Thursday, April 2, 2009


Here is a recently caught specimen, a medium-small butterfly of the family Riodinidae, or Metalmarks. There is some debate whether the group Riodinidae is a subfamily of Lycaenidae, or a separate family under Papilionoidea. Lycaenidae consists of small, delicate, often brightly colored butterflies. The body is slender, the antennae are usually ringed with white, and the eyes are surrounded by scales. The larvae are flat and sluglike, many secrete honeydew, and some live in ant nests where ants can feed upon the honeydew they secrete. If we take the interpretation that Riodinidae is a subfamily of Lycaenidae, there are two other subfamilies - Miletinae and Lycaeninae.

Lepidoptera; Papilionoidea; (Lycaenidae; Riodininae) Riodinidae; Apodemia virgulti
Common Name: Behr's Metalmark

*I find the eye spots on this specimen to be particularly fantastic - it has the white of the eye, the pupil, iris, etc. I accentuated the eye spots on the lower right image*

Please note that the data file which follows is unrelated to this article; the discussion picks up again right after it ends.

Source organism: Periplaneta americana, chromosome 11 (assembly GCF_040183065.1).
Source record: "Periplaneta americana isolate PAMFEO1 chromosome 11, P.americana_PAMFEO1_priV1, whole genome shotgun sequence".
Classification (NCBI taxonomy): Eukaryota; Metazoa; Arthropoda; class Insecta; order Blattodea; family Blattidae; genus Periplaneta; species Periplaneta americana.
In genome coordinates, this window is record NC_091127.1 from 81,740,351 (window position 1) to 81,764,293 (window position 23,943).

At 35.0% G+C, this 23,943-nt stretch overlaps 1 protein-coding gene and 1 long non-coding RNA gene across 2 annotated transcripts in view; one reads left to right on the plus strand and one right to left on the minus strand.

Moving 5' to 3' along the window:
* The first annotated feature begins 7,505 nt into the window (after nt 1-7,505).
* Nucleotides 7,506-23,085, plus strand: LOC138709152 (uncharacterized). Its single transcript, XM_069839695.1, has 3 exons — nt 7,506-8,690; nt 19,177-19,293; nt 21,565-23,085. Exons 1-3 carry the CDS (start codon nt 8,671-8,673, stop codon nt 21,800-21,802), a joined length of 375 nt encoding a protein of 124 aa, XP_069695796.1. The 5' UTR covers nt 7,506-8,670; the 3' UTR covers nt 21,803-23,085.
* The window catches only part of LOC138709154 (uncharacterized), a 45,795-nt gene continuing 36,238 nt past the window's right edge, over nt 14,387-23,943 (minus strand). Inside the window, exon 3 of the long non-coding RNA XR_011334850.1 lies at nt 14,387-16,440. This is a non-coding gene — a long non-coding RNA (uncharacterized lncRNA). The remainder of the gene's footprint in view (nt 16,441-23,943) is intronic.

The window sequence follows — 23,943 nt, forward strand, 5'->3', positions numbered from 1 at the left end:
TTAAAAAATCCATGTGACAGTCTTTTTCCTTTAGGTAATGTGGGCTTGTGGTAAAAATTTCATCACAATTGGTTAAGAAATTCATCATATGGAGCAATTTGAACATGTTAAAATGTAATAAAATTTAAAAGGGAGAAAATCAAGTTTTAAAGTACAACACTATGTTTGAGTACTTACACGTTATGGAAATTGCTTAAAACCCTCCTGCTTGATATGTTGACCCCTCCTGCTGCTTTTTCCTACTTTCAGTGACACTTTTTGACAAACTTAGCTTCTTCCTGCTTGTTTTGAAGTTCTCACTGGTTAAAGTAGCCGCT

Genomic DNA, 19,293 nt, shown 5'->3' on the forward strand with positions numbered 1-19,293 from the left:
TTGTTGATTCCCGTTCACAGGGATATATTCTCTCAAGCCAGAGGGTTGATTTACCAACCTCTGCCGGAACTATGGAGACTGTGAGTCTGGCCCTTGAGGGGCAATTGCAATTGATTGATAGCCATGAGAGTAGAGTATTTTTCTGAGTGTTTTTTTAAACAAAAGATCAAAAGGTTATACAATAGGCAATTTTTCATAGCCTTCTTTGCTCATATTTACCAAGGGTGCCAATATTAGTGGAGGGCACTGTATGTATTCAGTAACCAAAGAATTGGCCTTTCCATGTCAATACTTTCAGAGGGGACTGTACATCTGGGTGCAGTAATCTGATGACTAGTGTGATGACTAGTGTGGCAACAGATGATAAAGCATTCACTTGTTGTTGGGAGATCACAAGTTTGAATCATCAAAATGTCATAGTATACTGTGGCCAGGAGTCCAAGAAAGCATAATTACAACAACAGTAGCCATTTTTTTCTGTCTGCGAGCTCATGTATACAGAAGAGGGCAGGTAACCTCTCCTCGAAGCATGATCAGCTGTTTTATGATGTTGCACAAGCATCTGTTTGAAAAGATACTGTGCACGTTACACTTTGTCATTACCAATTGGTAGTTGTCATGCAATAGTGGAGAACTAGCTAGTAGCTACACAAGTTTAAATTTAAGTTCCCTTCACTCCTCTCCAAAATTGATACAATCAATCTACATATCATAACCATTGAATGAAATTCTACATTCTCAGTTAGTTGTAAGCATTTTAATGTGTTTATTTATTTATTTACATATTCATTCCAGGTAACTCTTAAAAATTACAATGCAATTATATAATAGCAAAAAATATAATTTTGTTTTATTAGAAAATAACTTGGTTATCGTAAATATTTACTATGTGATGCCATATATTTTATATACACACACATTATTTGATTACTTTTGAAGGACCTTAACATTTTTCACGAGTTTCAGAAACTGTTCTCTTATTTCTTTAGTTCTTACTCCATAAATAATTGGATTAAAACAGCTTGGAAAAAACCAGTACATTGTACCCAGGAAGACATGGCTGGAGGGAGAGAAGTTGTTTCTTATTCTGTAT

More detail on the family/subfamily Riodinidae: Metalmarks are small, dark-colored butterflies that differ from the other Lycaenidae subfamilies in that the costal vein of the hind wing is thickened and they have a short humeral vein in the hind wing. Most are tropical or western. The larvae tend to feed on ragwort and thistle. This particular species has been found almost exclusively in California. This species' larvae also tend to feed on buckwheat.

Here are the final pinned versions of the above butterfly, the crane fly, and the sphinx moth.

*Corrected from Mormon Metalmark - according to bugguide: "this species differs from others in the mormo complex by the brick-red, or reddish-orange areas on the dorsal surface of both FW and HW, and generally darker appearance." Also, this specimen was found early spring, while a similar subspecies of Mormon Metalmarks is found in late summer or early fall.*

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